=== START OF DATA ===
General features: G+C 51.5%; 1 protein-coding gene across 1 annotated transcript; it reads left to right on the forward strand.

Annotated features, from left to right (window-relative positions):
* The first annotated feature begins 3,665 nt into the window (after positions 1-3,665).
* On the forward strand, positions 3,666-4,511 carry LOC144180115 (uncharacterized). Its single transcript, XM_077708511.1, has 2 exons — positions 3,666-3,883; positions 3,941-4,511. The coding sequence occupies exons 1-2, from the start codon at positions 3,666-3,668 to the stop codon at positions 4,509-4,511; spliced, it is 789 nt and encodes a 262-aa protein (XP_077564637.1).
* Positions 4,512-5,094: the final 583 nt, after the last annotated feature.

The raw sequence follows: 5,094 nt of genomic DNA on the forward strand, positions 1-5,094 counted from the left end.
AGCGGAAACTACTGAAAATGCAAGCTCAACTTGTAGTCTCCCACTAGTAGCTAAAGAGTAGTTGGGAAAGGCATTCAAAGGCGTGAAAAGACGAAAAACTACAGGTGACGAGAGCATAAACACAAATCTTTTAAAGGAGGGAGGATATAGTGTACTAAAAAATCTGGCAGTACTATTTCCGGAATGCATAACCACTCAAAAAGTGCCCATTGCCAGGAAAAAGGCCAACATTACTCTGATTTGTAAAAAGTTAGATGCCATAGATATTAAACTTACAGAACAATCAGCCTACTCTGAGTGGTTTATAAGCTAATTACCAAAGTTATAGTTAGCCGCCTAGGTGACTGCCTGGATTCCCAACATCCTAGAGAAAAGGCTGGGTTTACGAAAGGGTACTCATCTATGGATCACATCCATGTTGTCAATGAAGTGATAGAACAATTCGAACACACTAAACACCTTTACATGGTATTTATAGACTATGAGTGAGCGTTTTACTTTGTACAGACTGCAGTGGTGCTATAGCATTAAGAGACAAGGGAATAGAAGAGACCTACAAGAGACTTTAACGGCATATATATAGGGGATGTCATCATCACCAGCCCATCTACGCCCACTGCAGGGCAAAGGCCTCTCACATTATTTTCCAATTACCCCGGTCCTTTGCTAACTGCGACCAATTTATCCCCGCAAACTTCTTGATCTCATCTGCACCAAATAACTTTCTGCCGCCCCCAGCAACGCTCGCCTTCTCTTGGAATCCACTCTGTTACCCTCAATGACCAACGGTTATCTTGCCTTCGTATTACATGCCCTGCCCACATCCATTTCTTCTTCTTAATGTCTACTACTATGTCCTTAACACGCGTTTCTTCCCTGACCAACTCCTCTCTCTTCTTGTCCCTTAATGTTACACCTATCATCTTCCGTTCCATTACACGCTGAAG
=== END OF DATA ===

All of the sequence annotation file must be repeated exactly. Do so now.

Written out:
General features: G+C 51.5%; 1 protein-coding gene across 1 annotated transcript; it reads left to right on the forward strand.

Annotated features, from left to right (window-relative positions):
* The first annotated feature begins 3,665 nt into the window (after positions 1-3,665).
* On the forward strand, positions 3,666-4,511 carry LOC144180115 (uncharacterized). Its single transcript, XM_077708511.1, has 2 exons — positions 3,666-3,883; positions 3,941-4,511. The coding sequence occupies exons 1-2, from the start codon at positions 3,666-3,668 to the stop codon at positions 4,509-4,511; spliced, it is 789 nt and encodes a 262-aa protein (XP_077564637.1).
* Positions 4,512-5,094: the final 583 nt, after the last annotated feature.

The raw sequence follows: 5,094 nt of genomic DNA on the forward strand, positions 1-5,094 counted from the left end.
AGCGGAAACTACTGAAAATGCAAGCTCAACTTGTAGTCTCCCACTAGTAGCTAAAGAGTAGTTGGGAAAGGCATTCAAAGGCGTGAAAAGACGAAAAACTACAGGTGACGAGAGCATAAACACAAATCTTTTAAAGGAGGGAGGATATAGTGTACTAAAAAATCTGGCAGTACTATTTCCGGAATGCATAACCACTCAAAAAGTGCCCATTGCCAGGAAAAAGGCCAACATTACTCTGATTTGTAAAAAGTTAGATGCCATAGATATTAAACTTACAGAACAATCAGCCTACTCTGAGTGGTTTATAAGCTAATTACCAAAGTTATAGTTAGCCGCCTAGGTGACTGCCTGGATTCCCAACATCCTAGAGAAAAGGCTGGGTTTACGAAAGGGTACTCATCTATGGATCACATCCATGTTGTCAATGAAGTGATAGAACAATTCGAACACACTAAACACCTTTACATGGTATTTATAGACTATGAGTGAGCGTTTTACTTTGTACAGACTGCAGTGGTGCTATAGCATTAAGAGACAAGGGAATAGAAGAGACCTACAAGAGACTTTAACGGCATATATATAGGGGATGTCATCATCACCAGCCCATCTACGCCCACTGCAGGGCAAAGGCCTCTCACATTATTTTCCAATTACCCCGGTCCTTTGCTAACTGCGACCAATTTATCCCCGCAAACTTCTTGATCTCATCTGCACCAAATAACTTTCTGCCGCCCCCAGCAACGCTCGCCTTCTCTTGGAATCCACTCTGTTACCCTCAATGACCAACGGTTATCTTGCCTTCGTATTACATGCCCTGCCCACATCCATTTCTTCTTCTTAATGTCTACTACTATGTCCTTAACACGCGTTTCTTCCCTGACCAACTCCTCTCTCTTCTTGTCCCTTAATGTTACACCTATCATCTTCCGTTCCATTACACGCTGAAG